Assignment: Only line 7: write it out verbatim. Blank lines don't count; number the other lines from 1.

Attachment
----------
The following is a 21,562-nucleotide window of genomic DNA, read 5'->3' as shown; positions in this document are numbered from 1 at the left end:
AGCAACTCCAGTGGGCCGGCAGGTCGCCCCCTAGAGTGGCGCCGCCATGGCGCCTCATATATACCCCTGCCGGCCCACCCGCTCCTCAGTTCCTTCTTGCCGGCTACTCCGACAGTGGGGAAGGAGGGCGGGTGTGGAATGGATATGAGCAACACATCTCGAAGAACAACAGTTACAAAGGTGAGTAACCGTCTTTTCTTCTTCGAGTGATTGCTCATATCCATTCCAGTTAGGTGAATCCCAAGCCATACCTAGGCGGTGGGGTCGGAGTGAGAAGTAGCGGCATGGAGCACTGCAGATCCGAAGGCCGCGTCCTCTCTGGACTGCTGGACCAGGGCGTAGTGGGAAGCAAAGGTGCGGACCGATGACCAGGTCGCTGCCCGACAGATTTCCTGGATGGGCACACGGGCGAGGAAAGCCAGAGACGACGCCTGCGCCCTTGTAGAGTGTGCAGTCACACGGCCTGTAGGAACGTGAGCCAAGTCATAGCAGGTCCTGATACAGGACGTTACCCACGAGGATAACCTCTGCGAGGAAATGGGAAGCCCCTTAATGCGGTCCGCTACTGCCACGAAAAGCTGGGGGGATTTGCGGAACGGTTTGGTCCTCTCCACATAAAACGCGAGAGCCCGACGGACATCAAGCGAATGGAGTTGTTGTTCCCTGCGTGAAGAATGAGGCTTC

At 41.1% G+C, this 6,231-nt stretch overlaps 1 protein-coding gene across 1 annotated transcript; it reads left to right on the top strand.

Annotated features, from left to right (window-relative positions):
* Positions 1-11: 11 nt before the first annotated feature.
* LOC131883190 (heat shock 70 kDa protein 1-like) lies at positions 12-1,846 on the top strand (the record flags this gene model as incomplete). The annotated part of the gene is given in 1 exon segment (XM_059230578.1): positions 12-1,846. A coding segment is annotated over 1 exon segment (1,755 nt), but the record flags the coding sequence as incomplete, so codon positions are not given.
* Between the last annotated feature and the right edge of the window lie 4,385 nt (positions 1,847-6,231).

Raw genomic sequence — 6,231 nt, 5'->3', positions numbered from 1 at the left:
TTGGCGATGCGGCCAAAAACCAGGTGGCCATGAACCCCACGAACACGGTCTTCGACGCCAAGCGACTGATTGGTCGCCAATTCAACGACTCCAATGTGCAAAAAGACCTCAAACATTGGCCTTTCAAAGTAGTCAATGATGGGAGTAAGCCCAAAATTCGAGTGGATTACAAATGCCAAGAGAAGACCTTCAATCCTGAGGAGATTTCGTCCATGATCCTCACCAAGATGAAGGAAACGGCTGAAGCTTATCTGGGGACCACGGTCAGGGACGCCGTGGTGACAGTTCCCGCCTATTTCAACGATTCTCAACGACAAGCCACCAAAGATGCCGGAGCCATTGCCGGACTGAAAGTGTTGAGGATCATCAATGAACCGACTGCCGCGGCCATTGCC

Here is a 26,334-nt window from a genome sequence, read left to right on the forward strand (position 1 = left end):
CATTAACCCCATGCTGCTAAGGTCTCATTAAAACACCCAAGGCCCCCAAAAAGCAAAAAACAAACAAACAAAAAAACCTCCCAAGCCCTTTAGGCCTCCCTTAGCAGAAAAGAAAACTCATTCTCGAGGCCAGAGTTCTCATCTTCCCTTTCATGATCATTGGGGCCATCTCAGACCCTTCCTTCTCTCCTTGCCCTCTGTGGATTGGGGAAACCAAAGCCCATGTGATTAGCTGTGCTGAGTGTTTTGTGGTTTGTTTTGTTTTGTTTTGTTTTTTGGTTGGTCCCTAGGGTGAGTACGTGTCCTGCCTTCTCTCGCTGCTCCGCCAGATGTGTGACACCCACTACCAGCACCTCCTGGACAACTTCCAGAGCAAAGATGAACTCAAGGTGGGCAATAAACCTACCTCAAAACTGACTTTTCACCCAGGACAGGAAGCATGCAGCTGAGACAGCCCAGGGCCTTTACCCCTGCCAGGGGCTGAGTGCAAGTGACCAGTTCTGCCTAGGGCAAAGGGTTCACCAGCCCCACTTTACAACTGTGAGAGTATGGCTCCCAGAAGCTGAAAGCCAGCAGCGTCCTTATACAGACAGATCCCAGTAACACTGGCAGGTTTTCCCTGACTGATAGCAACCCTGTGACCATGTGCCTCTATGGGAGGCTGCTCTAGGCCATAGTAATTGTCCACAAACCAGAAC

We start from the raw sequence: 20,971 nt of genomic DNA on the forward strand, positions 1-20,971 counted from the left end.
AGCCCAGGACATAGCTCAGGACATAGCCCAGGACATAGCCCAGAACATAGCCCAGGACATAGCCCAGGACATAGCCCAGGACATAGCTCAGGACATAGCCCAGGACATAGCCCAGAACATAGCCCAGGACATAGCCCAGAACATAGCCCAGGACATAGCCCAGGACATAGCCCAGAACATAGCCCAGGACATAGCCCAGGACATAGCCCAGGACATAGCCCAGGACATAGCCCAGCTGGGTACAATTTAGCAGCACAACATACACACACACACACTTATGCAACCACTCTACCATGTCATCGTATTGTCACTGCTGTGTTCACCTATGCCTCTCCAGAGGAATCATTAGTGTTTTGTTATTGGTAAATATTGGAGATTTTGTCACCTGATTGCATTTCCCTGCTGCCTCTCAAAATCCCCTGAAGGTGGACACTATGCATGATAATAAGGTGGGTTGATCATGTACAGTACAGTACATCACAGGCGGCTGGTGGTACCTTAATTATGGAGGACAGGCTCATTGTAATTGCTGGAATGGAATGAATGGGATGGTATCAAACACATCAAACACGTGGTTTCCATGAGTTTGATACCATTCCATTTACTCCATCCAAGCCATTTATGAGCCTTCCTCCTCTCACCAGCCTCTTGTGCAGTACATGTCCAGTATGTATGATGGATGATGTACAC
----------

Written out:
* Between the last annotated feature and the right edge of the window lie 4,385 nt (positions 1,847-6,231).